If we were asked what a crime is, most of us would probably say something like burglary or battery. But, another offense is also considered a crime and carries with it very serious consequences: Operating a motor vehicle under the influence (OUI). Individuals arrested for OUI face stiff costs and significant penalties.
Basics of OUI
Under Massachusetts law, it is illegal for an individual to operate a motor vehicle with a blood alcohol concentration (BAC) of 0.08% or higher. In addition, it is against the law to drive while under the influence of intoxicating liquor, marijuana, or other narcotic drugs. It is important to keep in mind that, even if an individual is below the legal limit to drive, it is always best to use a designated driver or other form of transportation. For an individual under the age of 21, the maximum BAC level is 0.02%, which is considered a zero-tolerance level. For commercial drivers, the maximum level is 0.04%.
An individual convicted of OUI will be assessed a fine of not less than $500, up to $5,000. Additionally, the individual may face a jail sentence of up to two and a half years. It is within the court’s discretion to decide whether the sentence can be served on weekends, evenings, or holidays. For example, the judge can allow a person to work during the weekday and serve his or her jail sentence on the weekend.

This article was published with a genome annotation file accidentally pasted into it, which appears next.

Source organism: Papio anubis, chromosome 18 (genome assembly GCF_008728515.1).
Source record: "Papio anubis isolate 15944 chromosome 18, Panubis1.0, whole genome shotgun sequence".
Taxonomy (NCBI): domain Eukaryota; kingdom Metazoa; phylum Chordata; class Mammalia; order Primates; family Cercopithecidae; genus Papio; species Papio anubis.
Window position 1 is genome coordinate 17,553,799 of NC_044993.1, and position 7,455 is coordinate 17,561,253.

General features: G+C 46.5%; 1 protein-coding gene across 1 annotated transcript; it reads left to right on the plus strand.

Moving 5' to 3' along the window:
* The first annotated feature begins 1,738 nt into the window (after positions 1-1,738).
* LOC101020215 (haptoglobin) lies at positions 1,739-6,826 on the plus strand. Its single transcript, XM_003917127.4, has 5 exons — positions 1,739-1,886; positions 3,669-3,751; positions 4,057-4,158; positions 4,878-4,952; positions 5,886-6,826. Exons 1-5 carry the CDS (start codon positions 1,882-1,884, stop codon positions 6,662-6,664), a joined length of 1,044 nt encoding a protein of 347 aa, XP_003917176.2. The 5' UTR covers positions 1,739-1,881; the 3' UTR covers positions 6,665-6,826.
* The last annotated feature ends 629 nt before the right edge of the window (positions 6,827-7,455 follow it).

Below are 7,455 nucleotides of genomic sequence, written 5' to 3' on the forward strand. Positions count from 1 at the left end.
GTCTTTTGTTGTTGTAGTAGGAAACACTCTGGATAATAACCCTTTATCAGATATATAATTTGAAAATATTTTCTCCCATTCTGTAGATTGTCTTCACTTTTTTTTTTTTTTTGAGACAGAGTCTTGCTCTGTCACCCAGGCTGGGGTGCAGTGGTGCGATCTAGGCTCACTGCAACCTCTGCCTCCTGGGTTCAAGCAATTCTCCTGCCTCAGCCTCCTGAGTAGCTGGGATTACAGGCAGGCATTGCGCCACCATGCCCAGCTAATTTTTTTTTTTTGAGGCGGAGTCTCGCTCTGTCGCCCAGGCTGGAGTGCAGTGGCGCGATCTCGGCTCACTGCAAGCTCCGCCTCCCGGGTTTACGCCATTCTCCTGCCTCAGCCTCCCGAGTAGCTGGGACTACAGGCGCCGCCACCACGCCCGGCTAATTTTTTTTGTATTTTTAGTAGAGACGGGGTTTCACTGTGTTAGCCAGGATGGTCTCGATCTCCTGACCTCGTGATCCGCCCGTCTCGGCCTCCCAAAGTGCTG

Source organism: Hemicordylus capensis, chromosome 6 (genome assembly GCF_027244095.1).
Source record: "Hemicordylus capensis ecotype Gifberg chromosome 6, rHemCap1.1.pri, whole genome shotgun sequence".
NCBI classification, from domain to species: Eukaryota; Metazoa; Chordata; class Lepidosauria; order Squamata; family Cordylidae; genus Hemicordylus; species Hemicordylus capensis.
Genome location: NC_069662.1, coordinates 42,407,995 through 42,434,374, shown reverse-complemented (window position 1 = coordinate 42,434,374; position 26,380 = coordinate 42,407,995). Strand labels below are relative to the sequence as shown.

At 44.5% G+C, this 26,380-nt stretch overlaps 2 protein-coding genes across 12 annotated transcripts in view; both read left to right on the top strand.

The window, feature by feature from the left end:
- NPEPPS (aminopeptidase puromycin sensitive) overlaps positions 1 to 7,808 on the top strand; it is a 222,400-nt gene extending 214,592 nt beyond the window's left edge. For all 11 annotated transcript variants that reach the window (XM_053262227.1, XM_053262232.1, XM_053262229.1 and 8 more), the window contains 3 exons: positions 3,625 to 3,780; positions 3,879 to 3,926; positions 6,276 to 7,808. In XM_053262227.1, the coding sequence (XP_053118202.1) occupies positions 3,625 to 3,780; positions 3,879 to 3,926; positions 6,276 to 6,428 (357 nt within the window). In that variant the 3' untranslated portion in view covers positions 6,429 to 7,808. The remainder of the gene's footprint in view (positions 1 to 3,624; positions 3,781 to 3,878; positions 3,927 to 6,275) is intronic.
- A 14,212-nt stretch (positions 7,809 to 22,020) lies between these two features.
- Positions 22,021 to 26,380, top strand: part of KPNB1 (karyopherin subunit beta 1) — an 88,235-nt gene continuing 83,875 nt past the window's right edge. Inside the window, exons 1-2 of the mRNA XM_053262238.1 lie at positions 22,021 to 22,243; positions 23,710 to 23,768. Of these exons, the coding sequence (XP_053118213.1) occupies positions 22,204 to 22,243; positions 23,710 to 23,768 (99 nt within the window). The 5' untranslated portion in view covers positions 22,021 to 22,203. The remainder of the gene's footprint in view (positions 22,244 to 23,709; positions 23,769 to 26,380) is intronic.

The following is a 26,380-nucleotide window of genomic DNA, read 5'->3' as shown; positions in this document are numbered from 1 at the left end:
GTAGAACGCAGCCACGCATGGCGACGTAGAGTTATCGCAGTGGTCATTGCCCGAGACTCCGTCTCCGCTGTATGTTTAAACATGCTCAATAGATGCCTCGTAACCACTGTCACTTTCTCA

In addition to the above punishments, an individual may also have his or her driver’s license suspended for one year. However, an ignition interlock device (IID) is not required for a first offense in Massachusetts. An IID is a mechanism attached to a vehicle to prevent the car from starting if the person exhales into it and the breath-alcohol concentration analyzed is too high.
Importantly, Massachusetts is an implied consent state, which means a refusal to submit to a chemical test will result in a fine and automatic license suspension (for a first offense, this period is 180 days). In other words, by driving, an individual has indicated that he or she will submit to a test if requested to take one by a police officer.
According to Massachusetts law, an OUI that results in the serious bodily injury of another person is punishable by a fine up to $5,000 and a jail term of not less than six months, with a maximum of two and a half years. Alternatively, a convicted individual can be sentenced to a state prison term of not less than two and a half years, up to ten years, with the same $5,000 maximum fine. Serious bodily injury is an injury that causes the chance of death to be substantial. Alternatively, it also occurs if the injury causes total disability or for a bodily function to be lost for a substantial period of time.
Protecting Your Rights
If you have been arrested for suspicion of OUI, you still have a right to defend yourself. For more information, contact Boston criminal defense attorney Edward R. Molari today. To schedule a free consultation, call our office at 617-942-1532.